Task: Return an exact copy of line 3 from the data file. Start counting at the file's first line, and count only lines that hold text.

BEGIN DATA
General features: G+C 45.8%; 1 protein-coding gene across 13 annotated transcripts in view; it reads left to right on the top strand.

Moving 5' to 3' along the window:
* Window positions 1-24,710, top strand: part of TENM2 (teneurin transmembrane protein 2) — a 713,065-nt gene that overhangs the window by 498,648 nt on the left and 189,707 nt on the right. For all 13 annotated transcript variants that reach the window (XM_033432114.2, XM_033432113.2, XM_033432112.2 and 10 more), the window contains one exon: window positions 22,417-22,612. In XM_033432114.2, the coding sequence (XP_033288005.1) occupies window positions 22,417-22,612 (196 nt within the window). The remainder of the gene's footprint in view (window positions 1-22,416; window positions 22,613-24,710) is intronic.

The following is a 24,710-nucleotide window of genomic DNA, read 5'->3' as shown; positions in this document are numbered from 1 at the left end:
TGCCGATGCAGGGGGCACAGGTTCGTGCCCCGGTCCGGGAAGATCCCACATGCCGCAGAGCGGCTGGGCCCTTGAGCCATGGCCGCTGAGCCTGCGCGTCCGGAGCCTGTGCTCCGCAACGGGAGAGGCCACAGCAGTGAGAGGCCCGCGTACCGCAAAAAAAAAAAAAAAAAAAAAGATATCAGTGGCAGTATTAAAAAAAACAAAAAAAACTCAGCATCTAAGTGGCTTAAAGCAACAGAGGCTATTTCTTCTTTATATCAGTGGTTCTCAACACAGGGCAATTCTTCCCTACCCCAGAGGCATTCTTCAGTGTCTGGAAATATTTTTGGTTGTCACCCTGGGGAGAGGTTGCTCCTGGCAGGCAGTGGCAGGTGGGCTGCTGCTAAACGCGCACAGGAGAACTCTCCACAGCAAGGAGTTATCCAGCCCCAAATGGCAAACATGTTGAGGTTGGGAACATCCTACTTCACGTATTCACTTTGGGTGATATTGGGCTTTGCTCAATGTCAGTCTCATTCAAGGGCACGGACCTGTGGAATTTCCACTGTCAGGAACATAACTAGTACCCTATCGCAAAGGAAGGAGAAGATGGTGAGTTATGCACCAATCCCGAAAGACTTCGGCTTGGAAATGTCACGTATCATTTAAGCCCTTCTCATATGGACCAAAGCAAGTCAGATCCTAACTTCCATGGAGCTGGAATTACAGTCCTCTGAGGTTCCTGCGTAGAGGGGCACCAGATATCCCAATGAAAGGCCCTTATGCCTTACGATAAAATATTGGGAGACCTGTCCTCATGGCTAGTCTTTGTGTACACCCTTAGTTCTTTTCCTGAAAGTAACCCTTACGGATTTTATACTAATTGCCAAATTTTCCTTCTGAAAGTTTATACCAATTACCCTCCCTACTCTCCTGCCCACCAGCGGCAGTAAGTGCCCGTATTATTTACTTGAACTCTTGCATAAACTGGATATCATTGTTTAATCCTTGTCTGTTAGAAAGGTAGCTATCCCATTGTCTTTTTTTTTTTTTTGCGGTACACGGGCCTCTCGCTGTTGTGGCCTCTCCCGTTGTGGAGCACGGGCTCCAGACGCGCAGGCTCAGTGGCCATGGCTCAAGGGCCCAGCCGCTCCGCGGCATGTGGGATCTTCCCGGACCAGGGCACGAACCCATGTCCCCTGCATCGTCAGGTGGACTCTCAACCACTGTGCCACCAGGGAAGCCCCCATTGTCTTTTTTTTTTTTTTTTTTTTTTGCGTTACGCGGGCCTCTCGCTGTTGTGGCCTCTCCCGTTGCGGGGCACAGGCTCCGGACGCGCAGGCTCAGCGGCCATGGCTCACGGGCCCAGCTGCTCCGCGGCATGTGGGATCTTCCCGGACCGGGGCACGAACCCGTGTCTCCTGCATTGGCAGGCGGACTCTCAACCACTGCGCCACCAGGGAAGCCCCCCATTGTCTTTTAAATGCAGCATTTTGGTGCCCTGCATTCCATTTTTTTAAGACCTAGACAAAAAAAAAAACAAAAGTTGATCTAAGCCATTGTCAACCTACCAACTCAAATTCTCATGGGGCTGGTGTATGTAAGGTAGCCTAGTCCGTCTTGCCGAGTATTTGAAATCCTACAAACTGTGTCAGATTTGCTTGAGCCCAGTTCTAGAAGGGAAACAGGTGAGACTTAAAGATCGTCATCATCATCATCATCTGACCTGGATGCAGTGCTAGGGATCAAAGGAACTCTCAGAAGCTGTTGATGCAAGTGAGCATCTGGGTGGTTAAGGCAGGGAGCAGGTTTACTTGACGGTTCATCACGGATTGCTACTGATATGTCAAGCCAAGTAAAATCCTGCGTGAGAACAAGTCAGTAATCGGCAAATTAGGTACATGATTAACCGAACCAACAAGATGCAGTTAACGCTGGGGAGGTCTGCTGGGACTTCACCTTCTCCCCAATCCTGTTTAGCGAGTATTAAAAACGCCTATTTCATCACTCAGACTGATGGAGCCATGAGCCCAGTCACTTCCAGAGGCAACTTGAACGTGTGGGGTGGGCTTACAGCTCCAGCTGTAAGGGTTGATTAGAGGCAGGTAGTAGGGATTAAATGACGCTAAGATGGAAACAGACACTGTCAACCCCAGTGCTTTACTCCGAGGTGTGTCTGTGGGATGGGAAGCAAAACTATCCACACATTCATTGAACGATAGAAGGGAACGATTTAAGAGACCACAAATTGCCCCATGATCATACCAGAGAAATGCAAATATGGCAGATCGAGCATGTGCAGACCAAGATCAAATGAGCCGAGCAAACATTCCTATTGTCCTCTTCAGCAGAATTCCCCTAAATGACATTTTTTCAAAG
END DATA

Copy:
* Window positions 1-24,710, top strand: part of TENM2 (teneurin transmembrane protein 2) — a 713,065-nt gene that overhangs the window by 498,648 nt on the left and 189,707 nt on the right. For all 13 annotated transcript variants that reach the window (XM_033432114.2, XM_033432113.2, XM_033432112.2 and 10 more), the window contains one exon: window positions 22,417-22,612. In XM_033432114.2, the coding sequence (XP_033288005.1) occupies window positions 22,417-22,612 (196 nt within the window). The remainder of the gene's footprint in view (window positions 1-22,416; window positions 22,613-24,710) is intronic.